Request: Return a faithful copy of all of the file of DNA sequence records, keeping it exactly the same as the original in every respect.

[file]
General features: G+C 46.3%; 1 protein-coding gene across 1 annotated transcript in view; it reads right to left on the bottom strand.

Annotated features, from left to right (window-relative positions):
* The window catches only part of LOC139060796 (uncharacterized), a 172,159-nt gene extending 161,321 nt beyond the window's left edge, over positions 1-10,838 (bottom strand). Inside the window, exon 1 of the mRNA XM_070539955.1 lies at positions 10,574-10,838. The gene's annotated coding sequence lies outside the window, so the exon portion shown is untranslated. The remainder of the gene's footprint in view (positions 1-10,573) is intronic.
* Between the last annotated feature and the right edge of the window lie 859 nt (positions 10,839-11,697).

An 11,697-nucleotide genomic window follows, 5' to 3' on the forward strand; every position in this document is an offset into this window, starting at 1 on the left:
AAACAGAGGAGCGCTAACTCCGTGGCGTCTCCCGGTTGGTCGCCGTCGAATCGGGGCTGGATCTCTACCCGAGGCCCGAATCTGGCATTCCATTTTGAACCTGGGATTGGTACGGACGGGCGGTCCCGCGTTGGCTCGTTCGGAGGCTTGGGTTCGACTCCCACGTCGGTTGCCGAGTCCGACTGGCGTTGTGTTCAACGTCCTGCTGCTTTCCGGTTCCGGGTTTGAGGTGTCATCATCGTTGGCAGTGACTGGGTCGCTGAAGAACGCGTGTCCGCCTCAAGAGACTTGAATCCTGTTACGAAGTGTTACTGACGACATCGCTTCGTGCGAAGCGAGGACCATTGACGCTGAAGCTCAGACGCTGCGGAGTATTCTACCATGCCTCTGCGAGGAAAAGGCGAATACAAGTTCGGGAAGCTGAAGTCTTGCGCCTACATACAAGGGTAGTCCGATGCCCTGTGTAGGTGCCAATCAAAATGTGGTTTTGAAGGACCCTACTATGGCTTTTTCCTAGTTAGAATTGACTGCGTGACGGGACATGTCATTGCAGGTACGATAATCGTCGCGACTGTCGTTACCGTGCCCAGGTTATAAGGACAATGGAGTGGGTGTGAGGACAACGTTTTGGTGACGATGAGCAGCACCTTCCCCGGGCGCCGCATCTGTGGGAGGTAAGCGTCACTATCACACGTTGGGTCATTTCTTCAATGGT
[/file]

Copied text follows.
General features: G+C 46.3%; 1 protein-coding gene across 1 annotated transcript in view; it reads right to left on the bottom strand.

Annotated features, from left to right (window-relative positions):
* The window catches only part of LOC139060796 (uncharacterized), a 172,159-nt gene extending 161,321 nt beyond the window's left edge, over positions 1-10,838 (bottom strand). Inside the window, exon 1 of the mRNA XM_070539955.1 lies at positions 10,574-10,838. The gene's annotated coding sequence lies outside the window, so the exon portion shown is untranslated. The remainder of the gene's footprint in view (positions 1-10,573) is intronic.
* Between the last annotated feature and the right edge of the window lie 859 nt (positions 10,839-11,697).

An 11,697-nucleotide genomic window follows, 5' to 3' on the forward strand; every position in this document is an offset into this window, starting at 1 on the left:
AAACAGAGGAGCGCTAACTCCGTGGCGTCTCCCGGTTGGTCGCCGTCGAATCGGGGCTGGATCTCTACCCGAGGCCCGAATCTGGCATTCCATTTTGAACCTGGGATTGGTACGGACGGGCGGTCCCGCGTTGGCTCGTTCGGAGGCTTGGGTTCGACTCCCACGTCGGTTGCCGAGTCCGACTGGCGTTGTGTTCAACGTCCTGCTGCTTTCCGGTTCCGGGTTTGAGGTGTCATCATCGTTGGCAGTGACTGGGTCGCTGAAGAACGCGTGTCCGCCTCAAGAGACTTGAATCCTGTTACGAAGTGTTACTGACGACATCGCTTCGTGCGAAGCGAGGACCATTGACGCTGAAGCTCAGACGCTGCGGAGTATTCTACCATGCCTCTGCGAGGAAAAGGCGAATACAAGTTCGGGAAGCTGAAGTCTTGCGCCTACATACAAGGGTAGTCCGATGCCCTGTGTAGGTGCCAATCAAAATGTGGTTTTGAAGGACCCTACTATGGCTTTTTCCTAGTTAGAATTGACTGCGTGACGGGACATGTCATTGCAGGTACGATAATCGTCGCGACTGTCGTTACCGTGCCCAGGTTATAAGGACAATGGAGTGGGTGTGAGGACAACGTTTTGGTGACGATGAGCAGCACCTTCCCCGGGCGCCGCATCTGTGGGAGGTAAGCGTCACTATCACACGTTGGGTCATTTCTTCAATGGT